"What is the surface that I will be chalking on today?" It seems like a fairly simple and minor question, but to a street painter, it is very important. I have been chalking for years, and have completed many street paintings. I enjoy the challenge that each new piece of art and each new surface presents. It's part of what keeps it fresh and different.
Sometimes the surface is rough asphalt. A common practice in Florida is to mix in pieces of shell, which makes it even harder to chalk on, since the chalk doesn't like to stick to shell or large chunks of rock.
And sometimes it is just bumpy. Sealing it (albeit temporarily) with a wash of tempera & water, helps the chalk stick. It makes the colors brighter, also.
This was one of the roughest, bumpiest surfaces I have chalked on. The picture was taken at the end of the day, and you can see how the low sun shows all the bumps in shadow.
Smooth concrete is nice to work on, but it to can present some challenges too. It can have a sharp "tooth" to it, that can rip your fingers or gloves to shreds. Usually, it is a better canvas because it is white or light gray, so you don't have to put down the tempera paint as a base. Occasionally it can be too smooth, which the paint would then be needed.ck here to edit.
And sometimes you end up with a line or crack right down the middle of your art. The best thing to do with this is either make it part of the art, or try to fill it with chalk so it "disappears".
Here you can see how rough the pavers were in Curacao.
Bricks or paver bricks are a challenge because of all the cracks that have to be filled with chalk. When I worked on the pavers in Curacao, I broke a lot of sticks of chalk, trying to get it to cover. The other problem with pavers, is that many times they will be different colors. This may be pleasing to look at, but it can be a bear to work on. The bricks are fabricated of different substances and they all take the chalk a bit differently, so you have to constantly adjust the pressure and amount of chalk applied. One thing to remember is the more porous the surface, the more chalk you will use.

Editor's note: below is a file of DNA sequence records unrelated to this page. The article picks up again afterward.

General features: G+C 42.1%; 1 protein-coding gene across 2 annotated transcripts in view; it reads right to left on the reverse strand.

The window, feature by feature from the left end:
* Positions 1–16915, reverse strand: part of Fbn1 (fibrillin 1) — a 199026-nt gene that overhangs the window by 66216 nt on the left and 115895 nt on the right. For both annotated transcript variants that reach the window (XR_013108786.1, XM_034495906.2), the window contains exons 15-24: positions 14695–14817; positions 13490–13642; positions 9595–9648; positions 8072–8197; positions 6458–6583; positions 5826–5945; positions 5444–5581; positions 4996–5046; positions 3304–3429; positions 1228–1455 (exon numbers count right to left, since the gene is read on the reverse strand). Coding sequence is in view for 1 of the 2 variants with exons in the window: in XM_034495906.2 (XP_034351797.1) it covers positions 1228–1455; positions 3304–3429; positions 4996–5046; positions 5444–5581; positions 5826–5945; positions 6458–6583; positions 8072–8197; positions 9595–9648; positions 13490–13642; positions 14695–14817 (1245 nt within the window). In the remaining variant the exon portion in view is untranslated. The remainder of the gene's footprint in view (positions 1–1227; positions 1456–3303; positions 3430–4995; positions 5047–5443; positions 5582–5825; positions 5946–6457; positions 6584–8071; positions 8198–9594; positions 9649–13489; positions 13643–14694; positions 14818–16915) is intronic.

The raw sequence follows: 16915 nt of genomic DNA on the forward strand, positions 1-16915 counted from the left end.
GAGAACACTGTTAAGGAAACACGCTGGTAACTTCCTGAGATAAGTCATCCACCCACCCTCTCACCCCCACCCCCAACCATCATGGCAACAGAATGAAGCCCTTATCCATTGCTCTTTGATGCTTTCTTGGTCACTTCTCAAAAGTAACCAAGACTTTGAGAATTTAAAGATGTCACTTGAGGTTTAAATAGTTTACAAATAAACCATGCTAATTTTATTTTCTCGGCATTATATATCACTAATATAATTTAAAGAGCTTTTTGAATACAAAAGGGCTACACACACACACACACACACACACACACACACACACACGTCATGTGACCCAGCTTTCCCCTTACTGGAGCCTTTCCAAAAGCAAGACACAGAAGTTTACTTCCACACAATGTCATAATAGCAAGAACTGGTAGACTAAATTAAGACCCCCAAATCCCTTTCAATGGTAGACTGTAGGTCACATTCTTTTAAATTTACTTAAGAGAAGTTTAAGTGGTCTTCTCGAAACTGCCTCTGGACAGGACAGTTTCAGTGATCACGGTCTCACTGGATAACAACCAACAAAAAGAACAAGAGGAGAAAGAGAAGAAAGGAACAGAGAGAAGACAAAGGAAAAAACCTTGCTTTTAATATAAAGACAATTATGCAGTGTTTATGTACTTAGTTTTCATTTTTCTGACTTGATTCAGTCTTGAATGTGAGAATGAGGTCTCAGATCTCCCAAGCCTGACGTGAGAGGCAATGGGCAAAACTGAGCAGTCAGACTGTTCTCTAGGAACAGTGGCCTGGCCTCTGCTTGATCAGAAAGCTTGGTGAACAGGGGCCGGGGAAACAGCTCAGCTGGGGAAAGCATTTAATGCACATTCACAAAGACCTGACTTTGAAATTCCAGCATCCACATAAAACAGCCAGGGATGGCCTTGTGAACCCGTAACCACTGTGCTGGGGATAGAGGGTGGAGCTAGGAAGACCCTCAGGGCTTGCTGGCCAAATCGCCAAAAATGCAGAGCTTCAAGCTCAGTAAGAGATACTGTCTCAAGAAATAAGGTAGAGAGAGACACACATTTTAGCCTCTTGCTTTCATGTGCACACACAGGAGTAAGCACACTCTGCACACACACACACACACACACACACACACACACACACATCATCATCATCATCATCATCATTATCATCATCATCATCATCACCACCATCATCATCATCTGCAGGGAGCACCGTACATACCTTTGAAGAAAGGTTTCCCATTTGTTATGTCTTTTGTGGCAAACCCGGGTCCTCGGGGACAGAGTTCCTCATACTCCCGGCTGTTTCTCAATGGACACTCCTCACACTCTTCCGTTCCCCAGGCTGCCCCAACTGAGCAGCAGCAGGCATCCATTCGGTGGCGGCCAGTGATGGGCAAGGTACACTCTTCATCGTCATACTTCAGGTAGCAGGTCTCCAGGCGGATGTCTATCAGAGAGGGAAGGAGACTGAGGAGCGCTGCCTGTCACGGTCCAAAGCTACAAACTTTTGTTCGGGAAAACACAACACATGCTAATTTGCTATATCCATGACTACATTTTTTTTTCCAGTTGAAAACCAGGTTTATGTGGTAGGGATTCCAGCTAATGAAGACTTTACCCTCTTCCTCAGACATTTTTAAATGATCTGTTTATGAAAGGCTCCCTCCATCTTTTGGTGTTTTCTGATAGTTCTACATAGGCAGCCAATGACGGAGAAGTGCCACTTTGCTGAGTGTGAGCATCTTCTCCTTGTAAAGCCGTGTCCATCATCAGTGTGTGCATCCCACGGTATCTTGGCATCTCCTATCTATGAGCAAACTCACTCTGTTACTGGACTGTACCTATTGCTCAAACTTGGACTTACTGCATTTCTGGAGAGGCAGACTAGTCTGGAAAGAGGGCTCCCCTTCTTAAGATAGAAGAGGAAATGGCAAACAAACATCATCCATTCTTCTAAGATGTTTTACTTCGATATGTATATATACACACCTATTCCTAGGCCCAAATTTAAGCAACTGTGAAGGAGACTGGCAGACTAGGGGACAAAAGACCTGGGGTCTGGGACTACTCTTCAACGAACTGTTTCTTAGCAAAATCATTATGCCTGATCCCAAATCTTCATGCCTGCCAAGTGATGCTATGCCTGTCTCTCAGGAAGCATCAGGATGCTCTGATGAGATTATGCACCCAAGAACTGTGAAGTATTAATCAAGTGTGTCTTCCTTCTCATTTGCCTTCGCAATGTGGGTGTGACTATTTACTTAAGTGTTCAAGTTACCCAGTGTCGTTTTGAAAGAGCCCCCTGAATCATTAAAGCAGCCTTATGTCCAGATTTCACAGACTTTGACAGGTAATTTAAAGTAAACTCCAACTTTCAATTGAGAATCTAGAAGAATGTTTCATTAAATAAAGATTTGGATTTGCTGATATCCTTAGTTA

You can see the outline of the large squares of granite in this overhead shot.
The other end of the spectrum is a super smooth surface, like a polished granite or marble. Even unfinished granite can be very difficult to work on. Chalk just does not like to stick to it, and the tempera base is almost imperative. The large pavers in Ireland were granite (below), and we were glad that we had brought paint to prime the area first.
And lastly, when you get bored, start chalking your body! In this shot on the right, Mercedes and Carmen start experimenting on themselves in Naples, Florida.
It was pretty hot that day and I think the heat finally got to them!
This is probably the number one question I get as a street painter. What happens to the chalk when it rains? Besides the obvious smart ass response "We get wet" is that it washes away. And here's what happens to the art...
After one night of rain, a days work is almost completely washed away. This piece was 4' x 6' on concrete, and took about 6 hours to complete at the Italian Family Festa. The original was intense with color and contrast, the results of layers of chalk. But a wicked storm blew through Tallahassee in the middle of the night on Saturday and did a lot of damage. There was a tent over the work, but it didn't help much.
Madonna with child by Italian Renaissance Artist Guido Reni
The day began rather dewy and damp, and it took awhile to get the layer of tempera paint to dry enough so I could start chalking. It was so damp, I couldn't get the duct tape to stick for the border. But we were lucky to have a relatively rain free day.
Here is the finished piece on Saturday.
There is no way to preserve or seal chalk on the street or sidewalk without changing the art. It is what makes the art special. It is but a fleeting flash of brilliance and beauty, like a colorful sunset or listening to a concert. Enjoy the moment! (Then take a picture and share it with all your friends on Facebook!)
This was my first attempt at street painting in 2005 at the Lake Worth Street Painting Festival. I have a degree in Design from UCLA, and many years of painting and drawing experience, but this was something I was not familiar with. The medium, soft pastels, and the huge scale, were totally new to me.
My older daughter, Mercedes, and I thought it would be fun to try. We had been the to see the festival the previous two years, and kept saying to ourselves, "We could do that". So we did!
Mercedes, age 15
Unfortunately, these pictures aren't very good. For some reason the color is a bit off. It wasn't large, I think we started with the smallest size (4' x 6'). We were hooked, especially me. The next year we were put in the featured artists section on Lucerne Ave., away from the craziness on Lake Blvd., and have participated each year since.
Carmen, age 9, shows off her first street painting
And Carmen, my younger daughter, wanted to join in so badly. I set her up next to us on a blank area of asphalt, gave her some chalk, and let her go. Little did I know how amazing an artist she would turn out to be.
Award Winning Street Painter & Chalk Artist